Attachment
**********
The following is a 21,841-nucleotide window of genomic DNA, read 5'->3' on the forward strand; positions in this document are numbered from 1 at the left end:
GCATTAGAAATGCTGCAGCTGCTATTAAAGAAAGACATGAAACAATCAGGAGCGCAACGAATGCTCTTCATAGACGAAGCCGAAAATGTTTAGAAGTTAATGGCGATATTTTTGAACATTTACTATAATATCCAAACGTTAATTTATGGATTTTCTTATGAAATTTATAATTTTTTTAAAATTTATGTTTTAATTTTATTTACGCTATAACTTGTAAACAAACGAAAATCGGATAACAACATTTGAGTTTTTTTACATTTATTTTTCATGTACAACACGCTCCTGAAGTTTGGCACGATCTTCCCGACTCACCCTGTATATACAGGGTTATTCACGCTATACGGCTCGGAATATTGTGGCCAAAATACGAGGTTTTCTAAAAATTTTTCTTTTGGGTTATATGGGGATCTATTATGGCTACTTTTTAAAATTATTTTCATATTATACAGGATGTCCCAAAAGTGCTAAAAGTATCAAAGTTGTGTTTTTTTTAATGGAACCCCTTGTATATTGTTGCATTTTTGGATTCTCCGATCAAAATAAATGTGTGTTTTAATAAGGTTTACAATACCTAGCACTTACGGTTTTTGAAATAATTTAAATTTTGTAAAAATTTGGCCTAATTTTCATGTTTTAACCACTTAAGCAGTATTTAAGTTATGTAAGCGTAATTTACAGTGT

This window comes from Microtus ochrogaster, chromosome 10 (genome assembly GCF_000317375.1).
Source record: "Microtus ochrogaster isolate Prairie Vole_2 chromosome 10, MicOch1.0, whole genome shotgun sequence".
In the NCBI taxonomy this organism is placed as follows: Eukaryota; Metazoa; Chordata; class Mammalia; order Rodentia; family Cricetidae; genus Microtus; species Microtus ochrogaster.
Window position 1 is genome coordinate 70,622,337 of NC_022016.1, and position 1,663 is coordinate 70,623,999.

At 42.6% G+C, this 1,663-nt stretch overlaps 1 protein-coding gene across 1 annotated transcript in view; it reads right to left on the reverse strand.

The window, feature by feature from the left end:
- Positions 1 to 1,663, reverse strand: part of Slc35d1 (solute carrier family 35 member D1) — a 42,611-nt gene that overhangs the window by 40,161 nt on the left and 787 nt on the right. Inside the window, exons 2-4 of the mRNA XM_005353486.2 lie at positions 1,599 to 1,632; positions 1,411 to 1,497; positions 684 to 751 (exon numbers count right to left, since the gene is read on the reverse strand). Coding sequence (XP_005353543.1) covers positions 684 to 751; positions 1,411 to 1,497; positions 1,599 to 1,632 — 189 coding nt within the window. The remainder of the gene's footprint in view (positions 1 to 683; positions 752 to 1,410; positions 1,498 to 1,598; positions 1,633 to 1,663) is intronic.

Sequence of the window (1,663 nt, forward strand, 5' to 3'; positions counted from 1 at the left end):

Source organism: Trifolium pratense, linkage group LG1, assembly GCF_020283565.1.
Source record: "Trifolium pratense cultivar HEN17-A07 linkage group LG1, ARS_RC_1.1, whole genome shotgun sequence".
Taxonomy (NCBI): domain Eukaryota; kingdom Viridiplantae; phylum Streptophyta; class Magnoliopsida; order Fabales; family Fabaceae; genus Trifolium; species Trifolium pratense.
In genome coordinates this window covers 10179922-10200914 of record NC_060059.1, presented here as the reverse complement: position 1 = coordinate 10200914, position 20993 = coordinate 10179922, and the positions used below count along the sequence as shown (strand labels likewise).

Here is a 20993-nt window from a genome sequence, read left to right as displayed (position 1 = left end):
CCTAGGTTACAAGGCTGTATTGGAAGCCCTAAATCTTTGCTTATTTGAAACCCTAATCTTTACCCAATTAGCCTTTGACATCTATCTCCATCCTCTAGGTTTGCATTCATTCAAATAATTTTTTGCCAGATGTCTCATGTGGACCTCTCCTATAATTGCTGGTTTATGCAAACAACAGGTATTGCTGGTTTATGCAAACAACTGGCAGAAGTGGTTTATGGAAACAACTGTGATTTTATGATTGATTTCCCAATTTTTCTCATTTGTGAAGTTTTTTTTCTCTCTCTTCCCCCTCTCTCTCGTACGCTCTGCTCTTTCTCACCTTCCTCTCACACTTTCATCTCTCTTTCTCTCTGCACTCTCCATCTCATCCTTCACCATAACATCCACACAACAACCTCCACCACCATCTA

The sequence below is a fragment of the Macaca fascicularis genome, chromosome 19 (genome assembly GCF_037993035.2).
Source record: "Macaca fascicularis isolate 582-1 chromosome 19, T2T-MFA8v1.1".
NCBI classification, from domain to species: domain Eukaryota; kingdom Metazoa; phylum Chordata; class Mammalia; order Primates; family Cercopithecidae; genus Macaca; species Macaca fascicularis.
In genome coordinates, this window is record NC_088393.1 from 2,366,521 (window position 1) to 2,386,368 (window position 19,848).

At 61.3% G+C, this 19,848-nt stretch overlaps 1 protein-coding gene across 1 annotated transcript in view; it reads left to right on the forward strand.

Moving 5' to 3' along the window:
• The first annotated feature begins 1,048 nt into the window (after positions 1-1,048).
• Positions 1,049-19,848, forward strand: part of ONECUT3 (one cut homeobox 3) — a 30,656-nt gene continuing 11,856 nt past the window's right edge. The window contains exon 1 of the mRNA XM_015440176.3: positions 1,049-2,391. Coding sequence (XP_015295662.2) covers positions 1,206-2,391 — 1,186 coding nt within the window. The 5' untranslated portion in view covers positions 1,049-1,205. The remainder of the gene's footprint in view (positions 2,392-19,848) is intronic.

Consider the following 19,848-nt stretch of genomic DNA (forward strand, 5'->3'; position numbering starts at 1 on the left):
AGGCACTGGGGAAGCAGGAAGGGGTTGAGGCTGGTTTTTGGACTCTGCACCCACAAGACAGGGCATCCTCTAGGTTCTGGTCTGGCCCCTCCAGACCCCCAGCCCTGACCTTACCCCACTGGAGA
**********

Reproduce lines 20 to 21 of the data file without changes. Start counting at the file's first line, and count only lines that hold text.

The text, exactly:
In genome coordinates, this window is record NC_088393.1 from 2,366,521 (window position 1) to 2,386,368 (window position 19,848).

At 61.3% G+C, this 19,848-nt stretch overlaps 1 protein-coding gene across 1 annotated transcript in view; it reads left to right on the forward strand.